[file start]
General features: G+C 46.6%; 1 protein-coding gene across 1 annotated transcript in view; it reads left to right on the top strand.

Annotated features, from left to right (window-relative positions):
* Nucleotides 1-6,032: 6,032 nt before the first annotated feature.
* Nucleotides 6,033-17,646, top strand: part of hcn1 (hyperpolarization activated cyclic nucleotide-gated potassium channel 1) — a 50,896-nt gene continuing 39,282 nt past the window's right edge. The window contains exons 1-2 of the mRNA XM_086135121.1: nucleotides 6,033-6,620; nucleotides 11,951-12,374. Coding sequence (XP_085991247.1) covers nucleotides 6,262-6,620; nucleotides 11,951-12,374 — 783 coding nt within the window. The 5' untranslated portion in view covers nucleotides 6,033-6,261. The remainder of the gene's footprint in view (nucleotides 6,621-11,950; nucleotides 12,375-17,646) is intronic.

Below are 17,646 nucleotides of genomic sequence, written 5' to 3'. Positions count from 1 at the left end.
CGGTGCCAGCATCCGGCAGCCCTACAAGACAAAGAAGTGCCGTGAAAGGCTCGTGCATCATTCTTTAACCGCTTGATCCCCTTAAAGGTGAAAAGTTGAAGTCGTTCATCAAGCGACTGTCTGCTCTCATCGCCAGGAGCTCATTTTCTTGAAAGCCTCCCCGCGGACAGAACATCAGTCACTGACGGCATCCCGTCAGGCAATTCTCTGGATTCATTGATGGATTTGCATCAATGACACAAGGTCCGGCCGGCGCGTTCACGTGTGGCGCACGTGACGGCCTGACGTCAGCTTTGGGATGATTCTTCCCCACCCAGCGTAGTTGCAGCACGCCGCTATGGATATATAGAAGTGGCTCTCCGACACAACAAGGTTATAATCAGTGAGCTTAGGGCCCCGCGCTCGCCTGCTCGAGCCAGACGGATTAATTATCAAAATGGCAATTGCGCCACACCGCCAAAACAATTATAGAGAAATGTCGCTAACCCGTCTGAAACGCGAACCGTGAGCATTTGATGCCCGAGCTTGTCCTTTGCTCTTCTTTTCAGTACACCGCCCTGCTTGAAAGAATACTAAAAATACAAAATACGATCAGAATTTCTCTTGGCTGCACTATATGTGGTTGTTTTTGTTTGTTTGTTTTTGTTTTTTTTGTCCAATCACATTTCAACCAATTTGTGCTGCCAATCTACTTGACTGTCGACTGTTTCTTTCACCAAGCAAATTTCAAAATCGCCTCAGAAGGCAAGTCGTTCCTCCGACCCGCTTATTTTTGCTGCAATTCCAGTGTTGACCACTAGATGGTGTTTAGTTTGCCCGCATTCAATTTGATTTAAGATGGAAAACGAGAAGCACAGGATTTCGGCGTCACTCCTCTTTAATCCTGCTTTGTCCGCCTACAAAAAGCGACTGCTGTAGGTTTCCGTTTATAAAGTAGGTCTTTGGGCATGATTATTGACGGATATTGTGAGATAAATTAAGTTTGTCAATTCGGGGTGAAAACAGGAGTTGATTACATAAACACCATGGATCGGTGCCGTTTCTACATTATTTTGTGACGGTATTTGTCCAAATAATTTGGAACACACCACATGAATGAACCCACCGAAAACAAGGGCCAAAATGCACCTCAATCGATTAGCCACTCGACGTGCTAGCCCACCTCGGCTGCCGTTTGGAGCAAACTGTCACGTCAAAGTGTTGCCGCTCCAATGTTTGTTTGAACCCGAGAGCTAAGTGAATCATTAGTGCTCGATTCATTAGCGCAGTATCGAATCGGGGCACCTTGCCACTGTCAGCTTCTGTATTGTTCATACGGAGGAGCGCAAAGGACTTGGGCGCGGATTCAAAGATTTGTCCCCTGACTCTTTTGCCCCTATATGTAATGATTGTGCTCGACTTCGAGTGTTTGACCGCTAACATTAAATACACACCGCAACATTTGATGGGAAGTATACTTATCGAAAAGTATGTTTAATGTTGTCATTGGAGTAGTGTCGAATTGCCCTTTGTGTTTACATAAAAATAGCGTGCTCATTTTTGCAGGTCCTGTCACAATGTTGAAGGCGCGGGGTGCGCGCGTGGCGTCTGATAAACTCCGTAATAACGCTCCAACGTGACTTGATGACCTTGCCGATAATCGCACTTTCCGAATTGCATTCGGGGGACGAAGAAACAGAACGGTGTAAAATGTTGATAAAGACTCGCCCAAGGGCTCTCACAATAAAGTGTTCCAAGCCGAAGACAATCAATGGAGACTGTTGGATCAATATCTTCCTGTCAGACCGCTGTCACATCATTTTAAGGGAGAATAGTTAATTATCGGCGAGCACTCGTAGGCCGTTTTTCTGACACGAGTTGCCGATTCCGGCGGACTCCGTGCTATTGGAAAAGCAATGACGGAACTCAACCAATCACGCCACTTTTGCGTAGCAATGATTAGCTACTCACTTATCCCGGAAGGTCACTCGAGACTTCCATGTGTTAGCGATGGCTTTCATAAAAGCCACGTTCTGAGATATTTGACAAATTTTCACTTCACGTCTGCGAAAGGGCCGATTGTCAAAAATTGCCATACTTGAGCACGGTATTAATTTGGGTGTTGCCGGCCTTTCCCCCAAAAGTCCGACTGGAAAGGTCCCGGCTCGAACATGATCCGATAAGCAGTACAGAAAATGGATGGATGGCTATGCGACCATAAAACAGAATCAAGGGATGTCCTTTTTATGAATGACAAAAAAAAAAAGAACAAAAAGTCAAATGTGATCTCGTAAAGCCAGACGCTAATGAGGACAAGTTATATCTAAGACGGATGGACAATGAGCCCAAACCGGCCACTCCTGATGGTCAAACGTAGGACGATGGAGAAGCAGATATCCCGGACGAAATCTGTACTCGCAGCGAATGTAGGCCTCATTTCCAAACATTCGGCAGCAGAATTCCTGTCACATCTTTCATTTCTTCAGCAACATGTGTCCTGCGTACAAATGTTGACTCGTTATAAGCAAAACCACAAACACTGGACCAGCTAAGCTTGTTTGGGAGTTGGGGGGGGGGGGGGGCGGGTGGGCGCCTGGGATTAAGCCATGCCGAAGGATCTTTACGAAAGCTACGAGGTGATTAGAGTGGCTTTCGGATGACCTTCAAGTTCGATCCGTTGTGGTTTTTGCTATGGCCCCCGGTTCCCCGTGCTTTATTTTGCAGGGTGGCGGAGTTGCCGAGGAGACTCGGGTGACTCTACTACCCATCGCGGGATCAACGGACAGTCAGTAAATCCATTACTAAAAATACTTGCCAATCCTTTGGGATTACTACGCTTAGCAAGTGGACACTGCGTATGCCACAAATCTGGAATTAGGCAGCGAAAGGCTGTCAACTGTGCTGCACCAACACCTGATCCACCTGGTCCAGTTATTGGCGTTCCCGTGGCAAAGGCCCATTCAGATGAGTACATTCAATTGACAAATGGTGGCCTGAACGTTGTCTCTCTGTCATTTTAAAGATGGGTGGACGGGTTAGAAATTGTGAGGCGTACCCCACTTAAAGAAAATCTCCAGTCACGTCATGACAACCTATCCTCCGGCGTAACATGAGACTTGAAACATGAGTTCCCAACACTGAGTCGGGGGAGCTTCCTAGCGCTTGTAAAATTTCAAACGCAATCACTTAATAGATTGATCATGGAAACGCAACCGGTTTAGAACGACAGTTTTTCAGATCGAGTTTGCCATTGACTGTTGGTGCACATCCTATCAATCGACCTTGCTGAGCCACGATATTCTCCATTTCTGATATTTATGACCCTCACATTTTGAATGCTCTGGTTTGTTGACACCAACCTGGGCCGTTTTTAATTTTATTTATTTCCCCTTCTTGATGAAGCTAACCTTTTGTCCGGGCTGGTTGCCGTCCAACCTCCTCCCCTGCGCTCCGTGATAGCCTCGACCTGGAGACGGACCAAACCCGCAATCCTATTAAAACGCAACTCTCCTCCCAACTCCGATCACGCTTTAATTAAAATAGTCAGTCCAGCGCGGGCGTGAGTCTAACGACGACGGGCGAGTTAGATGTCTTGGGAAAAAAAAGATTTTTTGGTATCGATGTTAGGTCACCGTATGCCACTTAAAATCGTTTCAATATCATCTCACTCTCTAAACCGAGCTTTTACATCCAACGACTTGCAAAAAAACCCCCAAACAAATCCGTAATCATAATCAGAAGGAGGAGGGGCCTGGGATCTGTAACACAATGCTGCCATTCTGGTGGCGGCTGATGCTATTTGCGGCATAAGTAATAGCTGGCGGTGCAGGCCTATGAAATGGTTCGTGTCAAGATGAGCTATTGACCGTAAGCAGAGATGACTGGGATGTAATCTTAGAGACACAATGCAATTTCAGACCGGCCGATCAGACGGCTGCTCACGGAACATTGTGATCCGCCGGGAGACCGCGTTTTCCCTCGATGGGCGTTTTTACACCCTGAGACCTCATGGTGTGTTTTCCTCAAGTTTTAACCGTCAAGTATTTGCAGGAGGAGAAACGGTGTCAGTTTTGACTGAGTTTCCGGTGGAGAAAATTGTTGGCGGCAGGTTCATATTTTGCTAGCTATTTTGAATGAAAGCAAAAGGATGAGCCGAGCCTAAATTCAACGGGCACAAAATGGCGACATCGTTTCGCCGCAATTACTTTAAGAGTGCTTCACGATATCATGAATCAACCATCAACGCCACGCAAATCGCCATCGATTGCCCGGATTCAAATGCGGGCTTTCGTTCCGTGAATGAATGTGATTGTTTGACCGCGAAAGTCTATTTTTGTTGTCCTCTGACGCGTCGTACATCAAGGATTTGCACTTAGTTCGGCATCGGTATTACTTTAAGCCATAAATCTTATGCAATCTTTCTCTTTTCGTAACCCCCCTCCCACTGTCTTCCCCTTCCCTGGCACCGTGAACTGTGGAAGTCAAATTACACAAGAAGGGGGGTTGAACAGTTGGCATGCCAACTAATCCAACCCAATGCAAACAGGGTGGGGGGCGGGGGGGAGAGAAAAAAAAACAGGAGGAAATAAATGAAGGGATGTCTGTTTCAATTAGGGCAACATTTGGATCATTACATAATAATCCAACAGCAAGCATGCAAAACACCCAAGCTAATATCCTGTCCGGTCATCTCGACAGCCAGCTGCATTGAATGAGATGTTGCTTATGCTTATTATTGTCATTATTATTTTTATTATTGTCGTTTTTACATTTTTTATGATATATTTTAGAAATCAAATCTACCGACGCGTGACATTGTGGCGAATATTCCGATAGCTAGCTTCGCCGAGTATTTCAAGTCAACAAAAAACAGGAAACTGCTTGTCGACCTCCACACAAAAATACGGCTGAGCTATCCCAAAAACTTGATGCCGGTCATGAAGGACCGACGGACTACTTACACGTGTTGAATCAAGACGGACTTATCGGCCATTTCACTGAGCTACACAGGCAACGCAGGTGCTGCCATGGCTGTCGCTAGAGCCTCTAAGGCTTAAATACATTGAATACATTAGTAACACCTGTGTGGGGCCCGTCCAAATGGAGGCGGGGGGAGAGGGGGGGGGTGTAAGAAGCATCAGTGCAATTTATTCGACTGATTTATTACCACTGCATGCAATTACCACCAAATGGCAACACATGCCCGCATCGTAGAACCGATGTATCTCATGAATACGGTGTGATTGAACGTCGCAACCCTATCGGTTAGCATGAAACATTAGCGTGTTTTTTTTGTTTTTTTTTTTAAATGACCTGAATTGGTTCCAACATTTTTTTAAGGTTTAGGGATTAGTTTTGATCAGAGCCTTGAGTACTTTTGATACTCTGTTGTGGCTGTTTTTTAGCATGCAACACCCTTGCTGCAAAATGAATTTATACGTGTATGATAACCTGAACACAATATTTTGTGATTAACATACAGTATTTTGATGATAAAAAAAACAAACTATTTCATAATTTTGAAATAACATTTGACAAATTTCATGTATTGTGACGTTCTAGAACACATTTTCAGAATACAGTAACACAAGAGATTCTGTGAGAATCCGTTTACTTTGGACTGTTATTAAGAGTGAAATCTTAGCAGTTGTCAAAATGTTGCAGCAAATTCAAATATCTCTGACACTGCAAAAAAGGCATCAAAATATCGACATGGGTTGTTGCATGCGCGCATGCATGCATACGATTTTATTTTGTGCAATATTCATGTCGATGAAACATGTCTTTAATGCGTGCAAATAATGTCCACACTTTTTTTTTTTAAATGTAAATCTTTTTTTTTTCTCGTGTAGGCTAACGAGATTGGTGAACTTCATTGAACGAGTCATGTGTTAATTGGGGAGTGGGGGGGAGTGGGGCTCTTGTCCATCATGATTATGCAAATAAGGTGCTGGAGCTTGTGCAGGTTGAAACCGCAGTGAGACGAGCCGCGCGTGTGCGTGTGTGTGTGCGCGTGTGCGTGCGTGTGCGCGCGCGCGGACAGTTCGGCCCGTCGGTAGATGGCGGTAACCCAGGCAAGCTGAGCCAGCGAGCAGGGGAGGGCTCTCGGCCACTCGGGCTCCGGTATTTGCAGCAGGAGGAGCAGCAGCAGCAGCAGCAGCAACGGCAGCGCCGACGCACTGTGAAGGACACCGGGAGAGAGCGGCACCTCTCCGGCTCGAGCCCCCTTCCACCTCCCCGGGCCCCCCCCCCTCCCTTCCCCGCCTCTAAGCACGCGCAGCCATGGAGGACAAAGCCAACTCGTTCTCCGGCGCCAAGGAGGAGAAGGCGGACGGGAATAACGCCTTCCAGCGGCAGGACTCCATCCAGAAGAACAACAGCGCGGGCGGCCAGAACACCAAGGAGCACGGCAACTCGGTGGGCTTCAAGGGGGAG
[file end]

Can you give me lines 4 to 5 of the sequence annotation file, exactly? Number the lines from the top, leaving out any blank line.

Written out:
* Nucleotides 6,033-17,646, top strand: part of hcn1 (hyperpolarization activated cyclic nucleotide-gated potassium channel 1) — a 50,896-nt gene continuing 39,282 nt past the window's right edge. The window contains exons 1-2 of the mRNA XM_086135121.1: nucleotides 6,033-6,620; nucleotides 11,951-12,374. Coding sequence (XP_085991247.1) covers nucleotides 6,262-6,620; nucleotides 11,951-12,374 — 783 coding nt within the window. The 5' untranslated portion in view covers nucleotides 6,033-6,261. The remainder of the gene's footprint in view (nucleotides 6,621-11,950; nucleotides 12,375-17,646) is intronic.

Below are 17,646 nucleotides of genomic sequence, written 5' to 3'. Positions count from 1 at the left end.